Bialowieza Forest and Kalkalpen National Park’s Beech Forest. Touristic Offers and Visitor Management


Term Paper (Advanced seminar), 2019
15 Pages, Grade: 1

Excerpt

Table of Content

List of Figures and Illustrations II

1 Introduction
1.1 Description of Bialowieza Forest in Poland
1.2 Touristic Offers
1.3 Tourism and Visitor Management
1.3.1 Accommodation
1.3.2 Local human population
1.3.3 Management
1.3.4 Threats
1.3.5 Staff

2 Kalkalpen Nationalpark’s Beech Forest
2.1 Practical Ideas for the Visitor Experience
2.1.1 Establishing a Motor Park
2.1.2 Digital Signage Display
2.1.3 Treasure Hunt
2.1.4 Picnic in the forest
2.1.5 Get your own Beech tree
2.1.6 3-senses blind tree-discovery
2.1.7 Photography competition and exhibition
2.1.8 Mysterious monument
2.1.9 Promotion a place scarcely visited
2.1.10 Promotional efforts

List of References

List of Figures and Illustrations

Figure 1 Location of the forest

Figure 2 Map of the forest

Figure 3 Example of a motor park station

Figure 4 Example of a digital signage

Figure 5 Map for a treasure hunt

Figure 6 Getting an own beech tree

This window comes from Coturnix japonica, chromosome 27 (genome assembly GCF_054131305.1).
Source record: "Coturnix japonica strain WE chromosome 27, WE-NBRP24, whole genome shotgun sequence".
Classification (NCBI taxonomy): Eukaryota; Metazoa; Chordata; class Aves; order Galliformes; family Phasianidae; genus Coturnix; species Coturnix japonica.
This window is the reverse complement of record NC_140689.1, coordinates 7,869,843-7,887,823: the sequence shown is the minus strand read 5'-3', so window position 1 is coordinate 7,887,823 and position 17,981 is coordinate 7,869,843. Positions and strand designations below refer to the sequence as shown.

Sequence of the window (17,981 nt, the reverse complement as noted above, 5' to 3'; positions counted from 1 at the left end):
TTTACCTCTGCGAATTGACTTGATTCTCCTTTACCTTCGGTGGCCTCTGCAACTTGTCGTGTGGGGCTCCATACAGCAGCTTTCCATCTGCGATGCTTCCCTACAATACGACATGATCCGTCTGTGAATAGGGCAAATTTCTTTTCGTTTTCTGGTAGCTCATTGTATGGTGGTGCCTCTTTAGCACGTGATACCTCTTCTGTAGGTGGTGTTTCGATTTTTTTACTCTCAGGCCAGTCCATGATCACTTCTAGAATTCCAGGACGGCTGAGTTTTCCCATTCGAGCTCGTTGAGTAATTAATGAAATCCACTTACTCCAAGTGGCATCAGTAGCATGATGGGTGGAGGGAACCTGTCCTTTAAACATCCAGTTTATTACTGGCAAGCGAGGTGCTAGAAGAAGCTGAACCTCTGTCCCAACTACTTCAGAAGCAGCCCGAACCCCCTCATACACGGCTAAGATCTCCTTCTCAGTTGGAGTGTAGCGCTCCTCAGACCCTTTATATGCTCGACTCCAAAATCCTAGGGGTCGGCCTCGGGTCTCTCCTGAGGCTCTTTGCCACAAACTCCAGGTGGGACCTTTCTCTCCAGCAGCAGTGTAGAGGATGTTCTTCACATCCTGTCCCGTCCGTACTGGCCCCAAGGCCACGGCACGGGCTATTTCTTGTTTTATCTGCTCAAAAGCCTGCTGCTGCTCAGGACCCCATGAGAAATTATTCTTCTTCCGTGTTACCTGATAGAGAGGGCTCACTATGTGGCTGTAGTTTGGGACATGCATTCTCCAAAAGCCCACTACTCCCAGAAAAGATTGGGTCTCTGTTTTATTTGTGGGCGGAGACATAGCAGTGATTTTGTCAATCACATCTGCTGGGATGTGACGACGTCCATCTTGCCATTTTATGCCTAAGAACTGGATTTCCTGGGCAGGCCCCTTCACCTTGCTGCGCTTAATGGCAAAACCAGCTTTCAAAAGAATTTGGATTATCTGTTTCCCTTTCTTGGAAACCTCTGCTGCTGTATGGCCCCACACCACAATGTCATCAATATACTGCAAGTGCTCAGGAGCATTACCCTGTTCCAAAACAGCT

Figure 7 Photography challenge

1 Introduction

First, extensive research about the Bialowieza Forest in Poland was done in order to gather much information about the natural world heritage site itself, its various touristic offers as well as the tourism and visitor management there.

Secondly, ideas of how to enhance the visitor experience of the Kalkalpen Nationalpark’s beech forest were established. The results are based on other national parks and protected areas ideas and innovations, the results of Fürtner’s master thesis and on what we have learned in class. The team tried to establish ideas with a focus on sustainability. Also, some ideas refer to technology or leisure time for tourists and travellers. Moreover, the team tried to suggest ideas that are as practical as possible for a real-life execution.